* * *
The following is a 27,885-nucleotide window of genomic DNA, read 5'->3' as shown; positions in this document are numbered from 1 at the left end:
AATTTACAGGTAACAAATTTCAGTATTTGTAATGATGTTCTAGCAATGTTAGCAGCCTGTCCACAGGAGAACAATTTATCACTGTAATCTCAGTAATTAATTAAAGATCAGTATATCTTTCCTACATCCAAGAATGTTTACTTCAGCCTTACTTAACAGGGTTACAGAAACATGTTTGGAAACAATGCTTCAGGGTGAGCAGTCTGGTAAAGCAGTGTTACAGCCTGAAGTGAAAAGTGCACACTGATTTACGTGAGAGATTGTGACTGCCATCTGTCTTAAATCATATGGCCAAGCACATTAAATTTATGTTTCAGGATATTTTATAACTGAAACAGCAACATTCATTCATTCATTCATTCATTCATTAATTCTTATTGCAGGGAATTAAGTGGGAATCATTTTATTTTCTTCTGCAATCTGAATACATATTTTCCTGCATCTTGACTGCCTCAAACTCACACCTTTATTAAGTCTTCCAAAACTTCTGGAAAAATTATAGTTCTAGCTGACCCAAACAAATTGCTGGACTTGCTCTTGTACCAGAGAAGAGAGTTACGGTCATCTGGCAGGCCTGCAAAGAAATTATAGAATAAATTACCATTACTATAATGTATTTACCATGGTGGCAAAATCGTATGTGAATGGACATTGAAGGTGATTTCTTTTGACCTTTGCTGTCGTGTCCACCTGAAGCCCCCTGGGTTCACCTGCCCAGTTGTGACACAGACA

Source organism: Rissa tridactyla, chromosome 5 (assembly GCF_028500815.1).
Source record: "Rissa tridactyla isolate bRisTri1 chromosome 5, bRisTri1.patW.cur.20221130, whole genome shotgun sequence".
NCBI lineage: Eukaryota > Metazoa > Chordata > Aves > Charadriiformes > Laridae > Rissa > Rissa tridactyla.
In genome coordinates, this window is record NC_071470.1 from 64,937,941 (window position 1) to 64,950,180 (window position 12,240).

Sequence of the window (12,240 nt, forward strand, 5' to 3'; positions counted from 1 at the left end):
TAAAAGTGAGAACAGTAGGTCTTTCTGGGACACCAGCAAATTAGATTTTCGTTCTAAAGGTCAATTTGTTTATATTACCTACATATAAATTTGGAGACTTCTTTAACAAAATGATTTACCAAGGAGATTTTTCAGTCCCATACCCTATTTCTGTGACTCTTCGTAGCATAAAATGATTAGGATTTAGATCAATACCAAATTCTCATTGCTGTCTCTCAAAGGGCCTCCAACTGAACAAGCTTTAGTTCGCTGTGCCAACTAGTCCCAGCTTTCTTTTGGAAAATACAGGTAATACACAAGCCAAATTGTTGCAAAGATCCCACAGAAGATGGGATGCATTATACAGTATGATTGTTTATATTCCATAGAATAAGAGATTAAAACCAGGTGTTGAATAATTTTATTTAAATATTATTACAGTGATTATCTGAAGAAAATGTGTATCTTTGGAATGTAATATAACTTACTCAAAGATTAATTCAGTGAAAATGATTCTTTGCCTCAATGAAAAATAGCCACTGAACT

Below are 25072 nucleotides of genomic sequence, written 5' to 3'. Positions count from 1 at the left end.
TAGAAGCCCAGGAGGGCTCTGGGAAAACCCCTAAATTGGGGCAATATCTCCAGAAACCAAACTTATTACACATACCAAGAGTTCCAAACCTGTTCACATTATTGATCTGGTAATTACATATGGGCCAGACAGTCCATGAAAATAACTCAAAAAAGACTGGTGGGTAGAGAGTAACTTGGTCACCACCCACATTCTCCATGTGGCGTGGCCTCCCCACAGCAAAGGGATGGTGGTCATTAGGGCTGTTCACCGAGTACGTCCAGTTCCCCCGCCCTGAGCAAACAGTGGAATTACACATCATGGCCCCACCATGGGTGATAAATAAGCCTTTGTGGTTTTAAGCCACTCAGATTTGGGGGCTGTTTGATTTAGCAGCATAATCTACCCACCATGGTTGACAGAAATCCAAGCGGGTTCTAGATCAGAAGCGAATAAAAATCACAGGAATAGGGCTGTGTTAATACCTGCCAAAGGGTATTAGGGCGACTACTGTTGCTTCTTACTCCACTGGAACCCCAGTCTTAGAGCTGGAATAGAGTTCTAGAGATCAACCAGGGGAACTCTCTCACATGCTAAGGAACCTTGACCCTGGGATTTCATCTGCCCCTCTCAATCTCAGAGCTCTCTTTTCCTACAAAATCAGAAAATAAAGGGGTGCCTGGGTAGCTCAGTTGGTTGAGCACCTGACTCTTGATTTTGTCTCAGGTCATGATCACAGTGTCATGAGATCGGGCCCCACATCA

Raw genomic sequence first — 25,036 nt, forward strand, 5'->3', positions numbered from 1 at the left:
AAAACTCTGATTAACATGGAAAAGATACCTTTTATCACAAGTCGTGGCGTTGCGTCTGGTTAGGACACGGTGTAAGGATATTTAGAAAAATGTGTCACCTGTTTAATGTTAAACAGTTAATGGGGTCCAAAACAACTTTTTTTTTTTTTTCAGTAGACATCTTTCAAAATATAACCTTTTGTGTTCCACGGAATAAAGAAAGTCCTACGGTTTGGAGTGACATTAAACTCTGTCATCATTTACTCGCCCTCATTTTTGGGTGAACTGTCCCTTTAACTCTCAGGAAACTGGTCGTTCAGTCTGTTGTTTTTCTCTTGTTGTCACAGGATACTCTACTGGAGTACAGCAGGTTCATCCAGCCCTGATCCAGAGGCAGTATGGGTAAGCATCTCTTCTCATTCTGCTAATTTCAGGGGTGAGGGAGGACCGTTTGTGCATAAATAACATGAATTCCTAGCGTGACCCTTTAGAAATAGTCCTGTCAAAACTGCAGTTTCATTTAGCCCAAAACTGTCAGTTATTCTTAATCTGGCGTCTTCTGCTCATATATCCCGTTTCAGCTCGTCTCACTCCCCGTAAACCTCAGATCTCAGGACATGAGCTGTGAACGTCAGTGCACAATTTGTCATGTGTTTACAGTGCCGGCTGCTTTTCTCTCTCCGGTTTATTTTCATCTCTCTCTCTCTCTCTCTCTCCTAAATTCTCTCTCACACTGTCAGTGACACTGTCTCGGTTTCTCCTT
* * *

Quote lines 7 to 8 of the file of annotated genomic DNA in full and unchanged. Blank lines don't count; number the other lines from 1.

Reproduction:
Sequence of the window (12,240 nt, forward strand, 5' to 3'; positions counted from 1 at the left end):
TAAAAGTGAGAACAGTAGGTCTTTCTGGGACACCAGCAAATTAGATTTTCGTTCTAAAGGTCAATTTGTTTATATTACCTACATATAAATTTGGAGACTTCTTTAACAAAATGATTTACCAAGGAGATTTTTCAGTCCCATACCCTATTTCTGTGACTCTTCGTAGCATAAAATGATTAGGATTTAGATCAATACCAAATTCTCATTGCTGTCTCTCAAAGGGCCTCCAACTGAACAAGCTTTAGTTCGCTGTGCCAACTAGTCCCAGCTTTCTTTTGGAAAATACAGGTAATACACAAGCCAAATTGTTGCAAAGATCCCACAGAAGATGGGATGCATTATACAGTATGATTGTTTATATTCCATAGAATAAGAGATTAAAACCAGGTGTTGAATAATTTTATTTAAATATTATTACAGTGATTATCTGAAGAAAATGTGTATCTTTGGAATGTAATATAACTTACTCAAAGATTAATTCAGTGAAAATGATTCTTTGCCTCAATGAAAAATAGCCACTGAACT